For Immediate Release
Boston - Boston fishing and labor advocates, teachers and community members today joined Taiwan’s migrant fishers at the Seafood Expo North America to call on big seafood brands to take responsibility for their supply chains and ensure fishers’ fundamental labor rights at sea.
Fishers spoke out about the Wi-Fi Now for Fishers’ Rights at Sea campaign and why having Wi-Fi communication is vital to protecting their rights.
“Conditions are very tough on the high seas. We need Wi-Fi to communicate with our labor organizations and families. This is how we will protect our rights and our mental health and ensure we are getting fair pay and treatment. We are asking seafood companies, governments and vessel owners to ensure we have rights on the job and a way to talk to the outside world when we’re at sea,” said Edi Kasdiwan of the Indonesian Seafarers Gathering Forum (FOSPI), who traveled to Boston to attend the Expo.
Faith, labor and community leaders from the Northwest Atlantic Marine Alliance, the Boston Teachers Union, Boston Seafarers Mission, UFCW Local 1445, MassCOSH, Catholic Labor Guild, North Shore Labor Council and other groups joined migrant fishers who work on Taiwanese deep-sea fishing vessels and other US and Taiwanese allies at the Expo. They called out the big seafood companies that make claims of a fair and safe supply chain but take little responsibility when it comes to ensuring that fishers in their supply chains work under international labor standards.
At sea for up to a year, workers are isolated and unable to communicate with their family, labor organizations, service providers, or state officials. The fishers have launched a global solidarity campaign to call for Wi-Fi on every vessel in the Taiwanese distant water fleet as a critical necessity to ensure workers’ rights under international labor standards. They are fighting for the right to organize and to end forced labor, violence and health and safety violations on their ships.
Taiwan has the world’s second largest distant water fleet, with more than 22,000 crew, the majority being migrant workers. Without access to Wi-Fi onboard fishing vessels, workers are isolated and unable to communicate with their labor organizations, service providers, state officials or their families.
Many workers have reported harrowing conditions aboard these vessels, including insufficient drinking water and food, sanitation problems, lack of onboard safety measures, high recruitment fees that put workers in debt, arbitrary wage deductions, unilateral contract termination and deportation without due process, as well as egregious abuses such as forced labor, physical abuse, murders, and disappearances at sea.
In a recent incident reported by the Yilan Migrant Fishers Union, fishers on a vessel called the Shunjie– operating in the Tonga Islands without Wi-Fi equipment– were forced to work 20 hours a day and wrap wounds from their work with wire tapes because there were no bandages. The fishers said the captain scolded them when they were ill and asked for medicine. After months under these conditions, the fishers were only able to reach out for help when they docked and fellow fishers shared their Wi-Fi connection.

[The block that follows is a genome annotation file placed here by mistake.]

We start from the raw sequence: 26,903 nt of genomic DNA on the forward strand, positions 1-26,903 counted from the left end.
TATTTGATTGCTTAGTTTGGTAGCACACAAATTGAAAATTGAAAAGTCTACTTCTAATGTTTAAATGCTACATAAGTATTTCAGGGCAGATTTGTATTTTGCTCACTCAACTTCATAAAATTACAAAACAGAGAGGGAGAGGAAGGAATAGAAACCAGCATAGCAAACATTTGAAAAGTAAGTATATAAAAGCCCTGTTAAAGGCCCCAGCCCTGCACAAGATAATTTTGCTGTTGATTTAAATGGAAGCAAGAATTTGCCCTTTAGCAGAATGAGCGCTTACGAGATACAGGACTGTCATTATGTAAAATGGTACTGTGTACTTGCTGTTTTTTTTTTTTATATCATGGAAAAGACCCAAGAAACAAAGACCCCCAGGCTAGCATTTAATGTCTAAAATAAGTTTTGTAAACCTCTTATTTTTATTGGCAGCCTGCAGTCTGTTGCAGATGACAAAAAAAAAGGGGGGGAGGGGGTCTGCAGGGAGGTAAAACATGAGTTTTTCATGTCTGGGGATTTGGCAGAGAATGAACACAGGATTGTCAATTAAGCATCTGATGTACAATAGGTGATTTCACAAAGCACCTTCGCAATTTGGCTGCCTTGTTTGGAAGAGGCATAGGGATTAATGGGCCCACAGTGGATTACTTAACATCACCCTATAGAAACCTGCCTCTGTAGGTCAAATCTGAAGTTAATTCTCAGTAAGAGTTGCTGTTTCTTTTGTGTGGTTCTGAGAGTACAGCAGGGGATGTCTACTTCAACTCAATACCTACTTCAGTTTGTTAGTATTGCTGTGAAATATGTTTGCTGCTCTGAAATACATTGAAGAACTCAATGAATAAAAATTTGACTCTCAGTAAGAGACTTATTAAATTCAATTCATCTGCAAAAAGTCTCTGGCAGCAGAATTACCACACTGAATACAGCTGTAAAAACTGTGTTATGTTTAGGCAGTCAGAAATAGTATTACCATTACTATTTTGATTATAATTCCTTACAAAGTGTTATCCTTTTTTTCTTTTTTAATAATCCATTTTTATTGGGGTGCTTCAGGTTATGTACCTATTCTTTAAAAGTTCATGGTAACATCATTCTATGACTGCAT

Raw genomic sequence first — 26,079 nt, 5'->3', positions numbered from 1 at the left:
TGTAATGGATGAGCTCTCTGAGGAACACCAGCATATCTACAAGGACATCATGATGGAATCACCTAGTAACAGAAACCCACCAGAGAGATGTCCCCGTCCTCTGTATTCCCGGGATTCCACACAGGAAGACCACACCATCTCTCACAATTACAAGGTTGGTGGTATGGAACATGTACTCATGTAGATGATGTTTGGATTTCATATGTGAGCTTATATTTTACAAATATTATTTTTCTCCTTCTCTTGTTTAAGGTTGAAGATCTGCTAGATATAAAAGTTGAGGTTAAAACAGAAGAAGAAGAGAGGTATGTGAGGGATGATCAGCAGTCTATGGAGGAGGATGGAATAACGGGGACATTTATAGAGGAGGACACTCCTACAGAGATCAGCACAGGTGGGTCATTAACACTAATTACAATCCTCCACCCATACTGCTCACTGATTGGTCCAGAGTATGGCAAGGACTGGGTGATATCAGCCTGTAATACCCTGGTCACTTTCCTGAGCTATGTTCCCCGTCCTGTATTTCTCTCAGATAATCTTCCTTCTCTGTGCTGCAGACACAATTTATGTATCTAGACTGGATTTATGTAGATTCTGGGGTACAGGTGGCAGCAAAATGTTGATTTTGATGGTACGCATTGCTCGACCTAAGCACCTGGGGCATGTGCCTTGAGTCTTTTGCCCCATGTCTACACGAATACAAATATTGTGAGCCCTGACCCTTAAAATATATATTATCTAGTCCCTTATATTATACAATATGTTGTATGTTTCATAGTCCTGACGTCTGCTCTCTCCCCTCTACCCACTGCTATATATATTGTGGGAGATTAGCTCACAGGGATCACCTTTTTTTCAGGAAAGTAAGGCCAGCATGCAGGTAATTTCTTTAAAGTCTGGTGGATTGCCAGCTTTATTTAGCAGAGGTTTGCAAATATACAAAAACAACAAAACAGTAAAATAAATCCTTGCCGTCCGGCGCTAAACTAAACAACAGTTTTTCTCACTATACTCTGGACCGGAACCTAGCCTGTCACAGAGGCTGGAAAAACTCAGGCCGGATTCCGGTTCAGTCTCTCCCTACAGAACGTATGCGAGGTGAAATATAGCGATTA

The fishers have come together to call on the U.S., Japanese and Taiwanese governments, vessel owners, seafood brands and investors to recognize their right to the ILO’s fundamental rights. Workers are looking for dialogue with companies to find solutions.
“We are in Boston to hold the world’s biggest seafood companies responsible for their supply chains. Fishers are workers who deserve rights on the job. Taiwan’s migrant fishers have launched a global campaign for that right and it’s time for these brands and retailers to come to the table with fishers and ensure that vessel owners respect their rights. These global buyers have the power to improve conditions and ensure communications access for workers in distant-water fleets,” said Kimberly Rogovin, Senior Seafood Campaign Coordinator, GLJ-ILRF.
The fishers have organized their international campaign with U.S., Taiwanese and Indonesian allies, including Indonesian Seafarers Gathering Forum, or Forum Silaturahmi Pelaut Indonesia (FOSPI), Global Labor Justice - International Labor Rights Forum (GLJ-ILRF), Taiwan Association for Human Rights (TAHR), Stella Maris Kaohsiung, Humanity Research Consultancy (HRC).
Global Labor Justice – International Labor Rights Forum (GLJ – ILRF) is a non-governmental organization that works transnationally to advance policies and laws that protect decent work; to strengthen freedom of association and workers’ ability to advocate for their rights; and to hold corporations accountable for labor rights violations in their supply chains.